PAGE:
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Virginia medical team reaches Haitian city, begins to treat patients

By Susan Kinzie
Washington Post Staff Writer
Wednesday, January 20, 2010; A09

JACMEL, HAITI -- After 2 1/2 days of travel, over the sea, across borders, in planes so small they had to leave most of their food and water behind, the emergency relief workers from Northern Virginia had finally arrived.

They found that the hospital courtyard in Jacmel had become a village of the injured and their families, a community living under tarps, with laundry stretched out on rubble to dry and a large black pig wandering by the ruins of the maternity ward.

Jacmel, a beautiful city on the southern coast of Haiti, known for its artists, its pastel colonial houses and its carnival, had been hit hard by the earthquake and left with almost no functioning medical care. But hope remained. Residents here were still pulling out a few people from under buildings -- alive.

The crew from Community Coalition for Haiti, with doctors and ER nurses from Inova Fairfax Hospital, was glad to finally join the effort, after a crazy, roundabout trip full of mishaps, the same kind of journey that many relief workers faced as they tried to get into the chaos of a devastated country.

The CCH group left Washington before dawn Sunday, flew to Santiago in the Dominican Republic, then got up before dawn again to catch another flight. It was a race that ended like a flat tire at the border with Haiti on Monday.

The relief workers found themselves caught in a throng of thousands of people on market day, women weaving about with huge sacks of macaroni balancing on their heads, small boys tapping at the glass of the CCH bus, asking for food. They waited, stuck without their passports, for the trip leaders to arrive in a truck and get them through the border.

When they finally inched across the narrow bridge to Haiti, they knew they had probably missed their chance at a flight but rushed toward the airfield at Pignon anyway. They crammed people into a pickup truck for a jolting and bruising ride over rough dirt roads through mountains, veering around goats and ditches, fording streams and rattling through small villages, with a doctor on the back clinging to the pile of medical supplies and luggage.

They missed the flight, by a long shot. The next morning, as the sun rose, a Haitian boy shooed goats off the airfield as two six-seater planes arrived to fly them to Jacmel.

Once here, they dropped their tents at the convent where they would be sleeping and headed for the hospital. They were among the first overseas medical teams to arrive.

They found patients lying on beds of bright green planks pulled from the rubble. A girl held an IV drip for her sister, who was on a bed mat, sweat pouring off of her face, which was twisted in agony.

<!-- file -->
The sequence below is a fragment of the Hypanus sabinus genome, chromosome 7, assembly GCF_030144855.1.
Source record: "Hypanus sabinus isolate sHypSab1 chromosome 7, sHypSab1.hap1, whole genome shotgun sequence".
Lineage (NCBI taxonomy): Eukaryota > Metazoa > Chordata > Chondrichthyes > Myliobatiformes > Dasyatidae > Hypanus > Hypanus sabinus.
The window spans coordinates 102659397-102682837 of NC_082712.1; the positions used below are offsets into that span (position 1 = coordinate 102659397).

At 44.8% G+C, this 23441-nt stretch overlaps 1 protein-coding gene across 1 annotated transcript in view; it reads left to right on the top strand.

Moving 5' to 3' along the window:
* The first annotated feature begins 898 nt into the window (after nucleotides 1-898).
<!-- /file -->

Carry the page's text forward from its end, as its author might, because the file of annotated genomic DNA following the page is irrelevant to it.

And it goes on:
The patients were all outside. Tarps protected them from the almonds that dropped from trees overhead. But it was unbearably hot there, with families bringing meals and living alongside the injured crammed into the small courtyard.

Close enough to reach out and touch one another, patients lay moaning as volunteers wrapped gauze around injuries.

A small boy stood, hands on his head, mouth trembling, as he watched a doctor check his sister's leg.

A woman on crutches limped up the hill toward the tarps. Another, with bandages all over her head, dropped onto a bench, whimpering softly in the midst of the crowd. Another slept on a low concrete wall covered in white dust.

And more people were waiting at the gates.

Ted Alexander, an orthopedic surgeon from Inova, stepped out from under a tarp.

"I looked at one of the guillotine amputations they did at the shoulder," he said.

He was preparing to do an amputation himself as soon as the anesthesiology equipment was hooked up. The 55-year-old woman's arm was black and necrotic, one of many injuries that had gone untreated or had been given only the crudest first aid.

Nearby, a cluster of women waited for news outside the improvised operating room. They were friends of a woman who was killed with all but one of her children when her house collapsed. One girl, her legs crushed, had survived.

Russell Seneca, chairman of the surgery department at Inova Fairfax, was with some of the doctors who had just operated on the girl. He spoke to the waiting women through a translator. "She's going to be fine," he said, and their eyes widened with amazement.

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